This is the gallery inside the Museum of International Folk art. This entire warehouse is PACKED with all kinds of stuff from around the world. You could spend a day in here...we chose to spend about 2 hours.
This is the gallery inside the Museum of International Folk art. This entire warehouse is PACKED with all kinds of stuff from around the world. You could spend a day in here…we chose to spend about 2 hours.

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They encourage photography in this museum!

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An epic metaphysical and spiritual bookstore in Santa Fe. It has been around for like 35 years and they have some great books and gift items here for the spiritually inclined.
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OK, if you insist!
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Sante Fe has several areas with galleries, and surprisingly, the majority of them are NOT located around the old town plaza. Visit Canyon Road (about 2 miles from the old town plaza) and you will see dozens of galleries and tons of street-side art like the works you see in this photo.

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Hiking up Atalaya Mountain

Before leaving Santa Fe we wanted to do another shorter hike. Atalaya is easily accessible from the east side of town. Just park in the St. Johns college parking lot and head out. It is 6 miles round trip with about 1500 feet of climbing. You can stop part way up if you don’t want to go to the top, and on a clear day have amazing views. We didn’t have clear weather, but hiked to the top anyway.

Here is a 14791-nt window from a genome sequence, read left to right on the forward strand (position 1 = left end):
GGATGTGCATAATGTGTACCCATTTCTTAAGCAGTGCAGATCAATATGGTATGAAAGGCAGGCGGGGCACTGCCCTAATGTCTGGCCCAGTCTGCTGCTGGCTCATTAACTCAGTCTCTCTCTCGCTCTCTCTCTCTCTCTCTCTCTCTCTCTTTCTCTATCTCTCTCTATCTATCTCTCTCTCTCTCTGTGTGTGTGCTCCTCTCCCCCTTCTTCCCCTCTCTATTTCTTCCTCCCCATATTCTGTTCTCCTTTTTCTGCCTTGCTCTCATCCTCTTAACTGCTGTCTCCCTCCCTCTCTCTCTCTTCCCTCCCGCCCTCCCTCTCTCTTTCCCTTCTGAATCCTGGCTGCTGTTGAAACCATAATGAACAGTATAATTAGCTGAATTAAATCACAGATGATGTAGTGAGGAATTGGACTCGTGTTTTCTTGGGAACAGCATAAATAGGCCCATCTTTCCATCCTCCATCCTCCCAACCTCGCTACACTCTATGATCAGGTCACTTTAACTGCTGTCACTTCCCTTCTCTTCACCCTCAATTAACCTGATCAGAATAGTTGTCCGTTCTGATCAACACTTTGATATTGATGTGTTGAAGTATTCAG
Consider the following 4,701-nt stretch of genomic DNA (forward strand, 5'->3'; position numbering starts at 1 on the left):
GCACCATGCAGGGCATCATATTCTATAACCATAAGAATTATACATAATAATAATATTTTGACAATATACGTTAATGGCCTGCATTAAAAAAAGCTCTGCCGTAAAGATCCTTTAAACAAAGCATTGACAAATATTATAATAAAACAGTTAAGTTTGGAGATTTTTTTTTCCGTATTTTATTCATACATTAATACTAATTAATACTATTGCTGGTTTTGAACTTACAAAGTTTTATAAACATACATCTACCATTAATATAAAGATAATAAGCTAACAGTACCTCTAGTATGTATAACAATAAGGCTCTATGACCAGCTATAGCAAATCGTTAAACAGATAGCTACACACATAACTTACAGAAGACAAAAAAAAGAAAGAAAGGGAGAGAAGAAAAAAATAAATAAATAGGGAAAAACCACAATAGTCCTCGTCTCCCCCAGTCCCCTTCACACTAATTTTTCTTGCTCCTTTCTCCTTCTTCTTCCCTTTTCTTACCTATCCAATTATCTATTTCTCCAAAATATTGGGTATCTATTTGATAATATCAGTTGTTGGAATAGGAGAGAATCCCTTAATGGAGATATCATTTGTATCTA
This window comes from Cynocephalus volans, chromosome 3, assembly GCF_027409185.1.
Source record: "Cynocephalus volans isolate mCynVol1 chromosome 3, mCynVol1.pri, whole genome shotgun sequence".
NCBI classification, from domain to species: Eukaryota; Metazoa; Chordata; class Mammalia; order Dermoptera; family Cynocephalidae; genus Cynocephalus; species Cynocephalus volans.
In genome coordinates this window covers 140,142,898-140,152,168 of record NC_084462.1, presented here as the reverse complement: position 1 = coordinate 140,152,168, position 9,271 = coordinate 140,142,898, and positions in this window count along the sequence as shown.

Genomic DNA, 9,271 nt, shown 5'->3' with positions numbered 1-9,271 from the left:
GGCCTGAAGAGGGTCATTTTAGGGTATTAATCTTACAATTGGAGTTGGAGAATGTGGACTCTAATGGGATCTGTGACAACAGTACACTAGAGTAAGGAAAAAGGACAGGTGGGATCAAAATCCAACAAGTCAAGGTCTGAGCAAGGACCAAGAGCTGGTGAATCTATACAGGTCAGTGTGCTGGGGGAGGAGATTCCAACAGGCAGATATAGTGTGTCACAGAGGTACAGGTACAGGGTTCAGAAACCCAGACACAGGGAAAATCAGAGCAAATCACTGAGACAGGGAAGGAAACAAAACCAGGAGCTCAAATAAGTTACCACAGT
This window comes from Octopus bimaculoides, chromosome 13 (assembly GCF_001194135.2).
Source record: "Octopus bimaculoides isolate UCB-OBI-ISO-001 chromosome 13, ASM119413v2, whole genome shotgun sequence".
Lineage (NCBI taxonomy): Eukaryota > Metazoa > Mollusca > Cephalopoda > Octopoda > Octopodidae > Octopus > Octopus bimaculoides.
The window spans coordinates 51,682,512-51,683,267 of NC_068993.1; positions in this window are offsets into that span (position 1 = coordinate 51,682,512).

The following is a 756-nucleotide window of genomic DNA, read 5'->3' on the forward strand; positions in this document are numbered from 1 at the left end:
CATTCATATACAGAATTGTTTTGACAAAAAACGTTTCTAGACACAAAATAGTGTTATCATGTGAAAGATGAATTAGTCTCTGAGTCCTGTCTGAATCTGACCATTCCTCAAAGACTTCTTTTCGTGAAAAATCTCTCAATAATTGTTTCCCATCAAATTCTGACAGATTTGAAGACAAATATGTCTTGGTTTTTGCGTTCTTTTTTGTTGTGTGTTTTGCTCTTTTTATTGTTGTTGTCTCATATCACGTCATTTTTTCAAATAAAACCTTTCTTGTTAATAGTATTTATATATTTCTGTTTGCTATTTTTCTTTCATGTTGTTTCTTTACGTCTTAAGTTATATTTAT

Duke went with us of course….and after the first half-mile we kept him off leash the entire way with no problems.

 

Hiking up Atalaya Mountain hear Santa Fe.
Hiking up Atalaya Mountain near Santa Fe.
'Atalaya' trailhead in the front of St. John's College. This trail is about 3.1 miles each way (6.2 miles roundtrip) to the top of a mountain with epic views of Santa Fe and the surrounding mountains. It was a rarely cloudy day so we didn't get great views. The hike has about 1500 ft of climbing to the top. The trail starts gradual then gets steeper. It took us 3 hours roundtrip moving at a good pace.
‘Atalaya’ trailhead in the front of St. John’s College. This trail is about 3.1 miles each way (6.2 miles roundtrip) to the top of a mountain with epic views of Santa Fe and the surrounding mountains. It was a rarely cloudy day so we didn’t get great views. The hike has about 1500 ft of climbing to the top. The trail starts gradual then gets steeper. It took us 3 hours roundtrip moving at a good pace.

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Use your imagine, there is an epic view right there!
Use your imagination, there is an epic view right there!

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We chose the easier route...which was still sorta steep.
We chose the easier route…which was still sorta steep.

Sanctuario de Chimayo

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The fence of crosses as we entered the Sanctuario. People leave memorials for people who have passed away or are in need of prayer.
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There are several sculptures in the gardens surrounding the church.
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Frito Pie? Apparently it is a specialty of the Santa Fe area. They cover a bunch of Frito’s corn chips with chili and other toppings. Sometimes it is served in the Fritos bag!